It was a post on BGS that solved the issue I’m having right now. I’m only 1,000 + words into my new novel, and I don’t know why it’s so difficult. I know what I want to say, I know what I want the characters to do.
Writer Kay Seeley wrote that she felt sad to leave her characters at the end of her novel. After I responded that I often feel the same, it occurred to me that my problems above are because I do not yet know the characters!
It’s like beginning a new job - you see the people, you don’t know them, or what makes them tick. Or joining a new school. Who are all these people? After spending time with them you know them better!
Which means I have to get back to writing and get to know these people who are as yet, shadowy figures in my imagination.
Thank you Kay!
After a month on NetGalley, my book has been downloaded by 44 readers/reviewers. But I only have 4 NetGalley Reviews to show for it. According to Admin Liz from BGS in her video Using NetGalley To Get Reviews. this is about average for the number of downloads. However, they are all positive, and that makes me very happy, though it beats me why a reviewer who loved the book only gives it 3 stars...she wrote:
"A lovely story for Christmas time without being to (sic) overtly saccharine. A real rip roaring tale of pioneer folk!!"
Someone told me that 3 stars is a good review, but it's hard to believe that when it's right in the middle between Bad and Good which is more like Neutral to me.
AJ of BGS sent me a spreadsheet of those who downloaded the book. He recommends I email the reviewers to thank them, and to email those who have downloaded the book and not reviewed it, to do so, politely. A nudge. ..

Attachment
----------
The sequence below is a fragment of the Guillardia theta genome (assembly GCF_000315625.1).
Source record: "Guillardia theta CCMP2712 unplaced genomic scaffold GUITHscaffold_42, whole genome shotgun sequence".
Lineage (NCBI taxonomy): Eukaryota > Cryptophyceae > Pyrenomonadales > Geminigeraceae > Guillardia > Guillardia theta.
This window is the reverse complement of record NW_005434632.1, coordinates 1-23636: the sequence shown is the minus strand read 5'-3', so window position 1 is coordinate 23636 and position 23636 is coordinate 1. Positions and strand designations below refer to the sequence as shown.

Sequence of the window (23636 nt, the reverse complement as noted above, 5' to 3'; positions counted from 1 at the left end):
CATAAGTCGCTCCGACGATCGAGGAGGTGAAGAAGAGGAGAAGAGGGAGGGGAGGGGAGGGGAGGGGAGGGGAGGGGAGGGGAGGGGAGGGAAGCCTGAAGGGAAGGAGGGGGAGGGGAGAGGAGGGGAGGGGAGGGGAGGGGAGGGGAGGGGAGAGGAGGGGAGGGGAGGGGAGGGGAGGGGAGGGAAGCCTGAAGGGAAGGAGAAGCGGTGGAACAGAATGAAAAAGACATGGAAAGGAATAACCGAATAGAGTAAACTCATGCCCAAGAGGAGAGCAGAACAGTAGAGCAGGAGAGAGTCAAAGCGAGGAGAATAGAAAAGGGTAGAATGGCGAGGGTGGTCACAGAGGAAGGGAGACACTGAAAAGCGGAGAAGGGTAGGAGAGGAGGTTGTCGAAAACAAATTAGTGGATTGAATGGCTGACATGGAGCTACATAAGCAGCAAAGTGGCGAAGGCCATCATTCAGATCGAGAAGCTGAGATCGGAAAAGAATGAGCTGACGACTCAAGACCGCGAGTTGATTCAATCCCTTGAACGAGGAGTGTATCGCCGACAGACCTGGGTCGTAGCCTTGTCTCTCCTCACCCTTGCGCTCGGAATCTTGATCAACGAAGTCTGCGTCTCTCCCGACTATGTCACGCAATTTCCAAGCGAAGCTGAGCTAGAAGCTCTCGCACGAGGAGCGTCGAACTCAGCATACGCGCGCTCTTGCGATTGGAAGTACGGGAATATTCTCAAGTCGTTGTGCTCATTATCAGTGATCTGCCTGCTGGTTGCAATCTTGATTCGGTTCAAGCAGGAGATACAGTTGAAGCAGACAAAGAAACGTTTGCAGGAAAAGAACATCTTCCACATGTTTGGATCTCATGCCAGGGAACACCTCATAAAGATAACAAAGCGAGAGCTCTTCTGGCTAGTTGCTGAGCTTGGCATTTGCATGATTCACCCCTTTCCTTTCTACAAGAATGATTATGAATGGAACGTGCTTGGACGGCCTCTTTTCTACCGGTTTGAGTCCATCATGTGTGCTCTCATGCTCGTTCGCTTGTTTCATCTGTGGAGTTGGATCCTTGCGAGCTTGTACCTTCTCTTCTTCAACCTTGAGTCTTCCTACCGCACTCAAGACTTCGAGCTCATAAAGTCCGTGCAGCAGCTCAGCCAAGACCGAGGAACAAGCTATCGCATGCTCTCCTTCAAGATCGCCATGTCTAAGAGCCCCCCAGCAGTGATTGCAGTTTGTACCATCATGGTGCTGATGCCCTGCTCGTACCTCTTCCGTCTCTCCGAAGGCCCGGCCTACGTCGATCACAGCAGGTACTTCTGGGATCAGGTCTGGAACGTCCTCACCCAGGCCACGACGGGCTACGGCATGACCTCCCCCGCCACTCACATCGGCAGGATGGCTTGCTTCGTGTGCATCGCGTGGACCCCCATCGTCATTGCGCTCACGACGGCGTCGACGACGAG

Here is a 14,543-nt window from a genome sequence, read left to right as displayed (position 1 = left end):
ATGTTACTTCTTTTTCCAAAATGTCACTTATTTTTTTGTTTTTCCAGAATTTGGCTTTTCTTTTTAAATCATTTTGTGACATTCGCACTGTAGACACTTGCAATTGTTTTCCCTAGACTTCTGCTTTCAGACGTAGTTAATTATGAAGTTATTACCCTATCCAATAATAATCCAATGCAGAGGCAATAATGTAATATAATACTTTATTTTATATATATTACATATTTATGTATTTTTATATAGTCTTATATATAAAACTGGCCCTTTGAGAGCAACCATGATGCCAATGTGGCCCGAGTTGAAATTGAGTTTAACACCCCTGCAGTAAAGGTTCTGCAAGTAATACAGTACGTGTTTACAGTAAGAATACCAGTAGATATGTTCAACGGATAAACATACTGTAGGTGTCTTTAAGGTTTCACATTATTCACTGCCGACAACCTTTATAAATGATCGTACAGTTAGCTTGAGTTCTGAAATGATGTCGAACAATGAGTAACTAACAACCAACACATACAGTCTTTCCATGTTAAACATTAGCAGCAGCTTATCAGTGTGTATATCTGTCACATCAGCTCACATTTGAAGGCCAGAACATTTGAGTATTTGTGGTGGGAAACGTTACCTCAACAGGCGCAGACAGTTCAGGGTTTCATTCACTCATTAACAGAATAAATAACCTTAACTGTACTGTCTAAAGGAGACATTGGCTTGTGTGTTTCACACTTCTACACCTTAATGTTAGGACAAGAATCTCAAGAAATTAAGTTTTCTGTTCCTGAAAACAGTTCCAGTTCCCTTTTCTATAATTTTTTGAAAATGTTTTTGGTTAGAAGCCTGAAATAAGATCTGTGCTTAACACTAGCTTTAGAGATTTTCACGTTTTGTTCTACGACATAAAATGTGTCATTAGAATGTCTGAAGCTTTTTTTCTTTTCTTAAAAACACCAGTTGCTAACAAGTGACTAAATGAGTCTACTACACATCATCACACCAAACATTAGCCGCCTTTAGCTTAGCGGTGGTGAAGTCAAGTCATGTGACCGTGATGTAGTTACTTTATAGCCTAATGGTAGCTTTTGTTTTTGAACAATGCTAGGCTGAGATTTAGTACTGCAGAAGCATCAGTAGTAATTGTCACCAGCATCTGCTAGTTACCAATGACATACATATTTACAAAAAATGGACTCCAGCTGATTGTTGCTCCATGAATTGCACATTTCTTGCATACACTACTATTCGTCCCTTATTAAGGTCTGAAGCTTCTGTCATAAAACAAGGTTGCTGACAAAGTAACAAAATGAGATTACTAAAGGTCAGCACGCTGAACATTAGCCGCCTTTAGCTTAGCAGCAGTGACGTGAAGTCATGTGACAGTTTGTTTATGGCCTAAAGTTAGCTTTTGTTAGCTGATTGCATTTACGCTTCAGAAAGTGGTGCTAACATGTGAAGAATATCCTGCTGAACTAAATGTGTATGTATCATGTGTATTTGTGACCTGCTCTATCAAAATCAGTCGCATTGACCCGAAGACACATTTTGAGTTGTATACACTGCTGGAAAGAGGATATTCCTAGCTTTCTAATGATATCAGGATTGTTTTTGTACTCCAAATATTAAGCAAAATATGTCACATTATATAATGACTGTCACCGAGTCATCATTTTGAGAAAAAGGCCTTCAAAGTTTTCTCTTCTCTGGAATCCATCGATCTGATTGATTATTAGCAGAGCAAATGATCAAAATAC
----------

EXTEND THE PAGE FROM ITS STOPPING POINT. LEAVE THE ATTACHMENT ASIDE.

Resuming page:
(I wonder if BGS would do the emailing for me?)
My head is full of history and romantic intrigue, and to come from there, to pondering spreadsheets, is quite a trauma!
HAPPILY, the Amazon Reviews are all 4s and 5s. I like this one because she 'got it' - that is, what I was trying to do.
Many writers like myself don't have an editor. Unless you have money to spend on editing services, or someone owes you a big favor like that stranger you rescued from drowning 10 years ago (and it's a long shot he or she reads your genre anyway , she might be into Beowolf) you might not have an editor. What to do? I like to set my story aside for a while. It really helps to clear my mind of it. Like I have been doing for the last few days over Christmas. The story has been completed, yet I know it is not finished.
I think of my story as a painting. The rough outlines, filling in shapes, unifying many different parts into the whole. There is something to look at here, something amusing perhaps, for the reader to linger over...and a jolt there making the heart turn over.
Then, there's the polishing - that which makes it beautiful, a stand-out, I hope.